Ludwig van Beethoven probably never dreamed that the second movement from his Symphony No. 9 would be reimagined as an allegorical rap song about making wise decisions in life.
However, Over-the-Rhine youth arts center Elementz and the Cincinnati Chamber Orchestra did, and they will bring that dream to life in a collaborative performance titled Venti Viennese on Aug. 30 at The Sanctuary in Newport.
The collaboration is the brainchild of Elementz creative director Abdullah Powell and Eckart Preu, CCO music director candidate and conductor for this particular performance. Preu wants to "rip the dusty wig off classical music," said CCO general manager LeAnne Anklan.
Venti Viennese is the penultimate performance of the CCO’s Summermusik Festival. Vienna’s rich artistic heritage was bred in large part in communal coffeehouses, where artists and musicians collaborated and debuted new work to eager crowds.
The CCO hopes to re-create that atmosphere with Venti Viennese, performing the Beethoven remix with Elementz as well as an original composition by Elementz, along with Schubert and other selections. Carabello Coffee will serve artisan coffee drinks, which are included in the price of the ticket, and pastries.
Translating Beethoven into hip-hop required work, so Powell called upon some of Elementz’s young members to give it their best efforts. Alexander Stallings, who has been performing with Elementz since March, frequently samples older soul and classical music and uses derivatives to create original compositions, according to Powell.
"He uses a device called Machine, and it’s a beat machine you can pair with the computer and program music through it," said Powell. "So he created a drum loop with the Beethoven piece sample on top of that. From there, I had a couple of our songwriters write music to it."
Tafari McDade, also known by his stage name, The View, was the first recruit on Powell’s list.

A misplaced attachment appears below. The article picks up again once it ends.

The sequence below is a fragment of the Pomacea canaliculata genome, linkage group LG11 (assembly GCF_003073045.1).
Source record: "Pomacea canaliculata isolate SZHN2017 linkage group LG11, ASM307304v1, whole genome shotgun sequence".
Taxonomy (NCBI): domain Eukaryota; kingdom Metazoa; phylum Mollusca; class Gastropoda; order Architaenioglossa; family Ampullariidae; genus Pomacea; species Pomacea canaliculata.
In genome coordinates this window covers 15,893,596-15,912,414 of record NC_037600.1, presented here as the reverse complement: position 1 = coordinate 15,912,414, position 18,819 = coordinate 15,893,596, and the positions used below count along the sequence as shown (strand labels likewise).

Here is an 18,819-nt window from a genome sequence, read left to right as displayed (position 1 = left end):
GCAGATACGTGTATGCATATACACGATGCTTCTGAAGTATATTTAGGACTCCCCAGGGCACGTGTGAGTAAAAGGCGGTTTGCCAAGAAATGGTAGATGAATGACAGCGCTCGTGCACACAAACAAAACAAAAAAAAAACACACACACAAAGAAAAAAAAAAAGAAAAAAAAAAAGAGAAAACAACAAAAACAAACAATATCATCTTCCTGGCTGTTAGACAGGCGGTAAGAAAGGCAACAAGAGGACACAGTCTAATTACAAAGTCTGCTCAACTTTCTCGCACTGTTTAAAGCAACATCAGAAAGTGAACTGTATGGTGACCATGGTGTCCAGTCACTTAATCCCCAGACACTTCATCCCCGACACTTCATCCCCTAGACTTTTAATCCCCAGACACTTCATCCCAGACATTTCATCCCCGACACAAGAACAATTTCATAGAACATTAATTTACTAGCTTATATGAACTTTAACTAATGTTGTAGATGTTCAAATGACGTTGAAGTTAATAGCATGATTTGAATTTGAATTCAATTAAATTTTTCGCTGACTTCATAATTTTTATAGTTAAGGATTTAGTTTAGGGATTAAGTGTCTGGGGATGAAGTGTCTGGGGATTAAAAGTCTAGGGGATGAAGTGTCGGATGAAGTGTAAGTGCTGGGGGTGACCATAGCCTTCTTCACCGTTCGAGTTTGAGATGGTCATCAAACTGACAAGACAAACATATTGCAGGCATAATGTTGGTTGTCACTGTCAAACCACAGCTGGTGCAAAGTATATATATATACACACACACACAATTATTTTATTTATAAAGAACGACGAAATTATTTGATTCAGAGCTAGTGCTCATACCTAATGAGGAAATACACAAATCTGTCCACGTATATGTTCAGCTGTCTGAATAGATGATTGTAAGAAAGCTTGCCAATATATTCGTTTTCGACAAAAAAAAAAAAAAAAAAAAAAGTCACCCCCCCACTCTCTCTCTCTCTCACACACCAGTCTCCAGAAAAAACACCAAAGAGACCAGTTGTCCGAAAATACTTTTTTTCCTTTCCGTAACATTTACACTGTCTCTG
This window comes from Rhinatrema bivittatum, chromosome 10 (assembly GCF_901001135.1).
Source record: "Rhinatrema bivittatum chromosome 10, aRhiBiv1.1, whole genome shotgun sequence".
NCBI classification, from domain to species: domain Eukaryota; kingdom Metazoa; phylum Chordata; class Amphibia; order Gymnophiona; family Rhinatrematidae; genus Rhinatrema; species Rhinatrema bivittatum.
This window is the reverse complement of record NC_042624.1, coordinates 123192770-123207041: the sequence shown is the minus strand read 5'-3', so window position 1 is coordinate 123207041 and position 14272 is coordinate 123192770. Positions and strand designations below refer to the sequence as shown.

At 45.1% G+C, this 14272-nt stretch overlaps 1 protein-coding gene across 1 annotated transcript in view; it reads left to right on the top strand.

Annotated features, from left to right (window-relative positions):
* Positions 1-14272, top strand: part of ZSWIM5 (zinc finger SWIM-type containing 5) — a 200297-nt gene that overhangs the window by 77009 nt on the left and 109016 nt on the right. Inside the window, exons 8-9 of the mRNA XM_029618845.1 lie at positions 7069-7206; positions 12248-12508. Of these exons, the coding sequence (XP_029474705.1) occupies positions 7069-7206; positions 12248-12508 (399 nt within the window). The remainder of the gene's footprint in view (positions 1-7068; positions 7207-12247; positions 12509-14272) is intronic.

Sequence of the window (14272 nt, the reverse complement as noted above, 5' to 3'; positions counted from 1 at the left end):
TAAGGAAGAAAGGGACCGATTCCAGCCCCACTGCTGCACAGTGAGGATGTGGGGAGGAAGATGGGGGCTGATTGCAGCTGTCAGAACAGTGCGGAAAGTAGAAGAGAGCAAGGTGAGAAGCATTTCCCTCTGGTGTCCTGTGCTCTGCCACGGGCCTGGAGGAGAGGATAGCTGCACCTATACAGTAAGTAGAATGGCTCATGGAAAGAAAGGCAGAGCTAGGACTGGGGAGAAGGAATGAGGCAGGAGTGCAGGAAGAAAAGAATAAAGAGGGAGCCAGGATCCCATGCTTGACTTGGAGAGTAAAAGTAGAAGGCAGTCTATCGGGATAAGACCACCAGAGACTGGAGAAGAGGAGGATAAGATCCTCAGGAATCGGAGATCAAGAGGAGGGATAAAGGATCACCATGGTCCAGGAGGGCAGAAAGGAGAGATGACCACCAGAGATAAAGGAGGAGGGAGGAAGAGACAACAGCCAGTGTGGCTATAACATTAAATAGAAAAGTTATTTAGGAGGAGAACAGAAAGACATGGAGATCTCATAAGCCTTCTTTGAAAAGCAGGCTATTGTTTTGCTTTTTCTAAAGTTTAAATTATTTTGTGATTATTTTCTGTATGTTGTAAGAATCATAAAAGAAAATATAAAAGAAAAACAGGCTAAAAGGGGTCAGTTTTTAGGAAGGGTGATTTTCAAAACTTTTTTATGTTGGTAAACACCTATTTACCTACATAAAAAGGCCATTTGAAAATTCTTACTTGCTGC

"Usually when I make beats, I like going for an original feel ... it inspired me when I heard the Beethoven sample," McDade said.
He said the classical music made him think of the game of chess, "so I started ... (to) put in similarities with how my life’s going right now and what I’m trying to overcome. There’s a lot of things in my life I have to put in check before I can do right with my music."
McDade is passionate about his hopes for the audience's reactions to his song.
"I would like them to relate to what I’m saying," he said. "There’s a lot of stages that we go through in life. We go through a lot of struggles, and overcoming struggles is about putting them in check and stopping from continuing to struggle. When you put things in check, there’s an order."
Powell and Elementz felt that McDade’s work was powerful, but the song still wasn’t complete. So Powell sought out Mars The Chinobi, another Elementz member, to contribute his own take on the Beethoven sample.
Once the words were set, Powell began arranging them into a solidified song structure, fleshing out a chorus and bridge and drawing on his own roots as a producer to make the song come to life.
The song still needed to be translated for a string sextet; that’s where arranger and musician Scot Woolley came in.
"We have a wonderful arranger, Scot Woolley, that we work with a lot, and Scot’s always a lot of fun and never afraid of any out-of-the-box or zany projects that we bring him," Anklan said. “He was really excited about this."
Powell is also excited to see how the original composition Elementz created, along with the Beethoven reworking, will translate to the reality of performance. After a site visit to The Sanctuary, Powell said he felt that it was important to include Elementz street dance performers. He called upon Kick Lee, a producer and Elementz teaching artist, to create a new, original composition. Much of Lee's work is favored by the dancers and choreographer Julius Jenkins, and Lee's music is currently featured in Cincinnati Shakespeare Company’s regional park performances of "A Midsummer Night’s Dream."
"Julius wanted a dance piece that would really be in our style, not just something that would be easy for the CCO to translate," Powell said. "So he didn’t want to make it really easy for them. He wanted to make sure it was something authentic that [the dancers] would enjoy dancing to."
Maintaining authenticity is important for both groups. Anklan said she’s OK with making people “a little uncomfortable” along the way, taking a step off the beaten path in terms of collaborations and expectations, provided the CCO delivers a solid musical offering.
The same goes for Powell, particularly in regard to this performance.
"Since we’re collaborating a lot, we’re always trying to compromise and make sure we’re meeting people where they are," Powell said. "This time, we’re going to try to push the boundaries a little bit and see if they can meet us where we’re coming from."
8 p.m. Tuesday, Aug. 30
The Sanctuary, 417 E. Sixth St., Newport
$25 adults; $10 children and students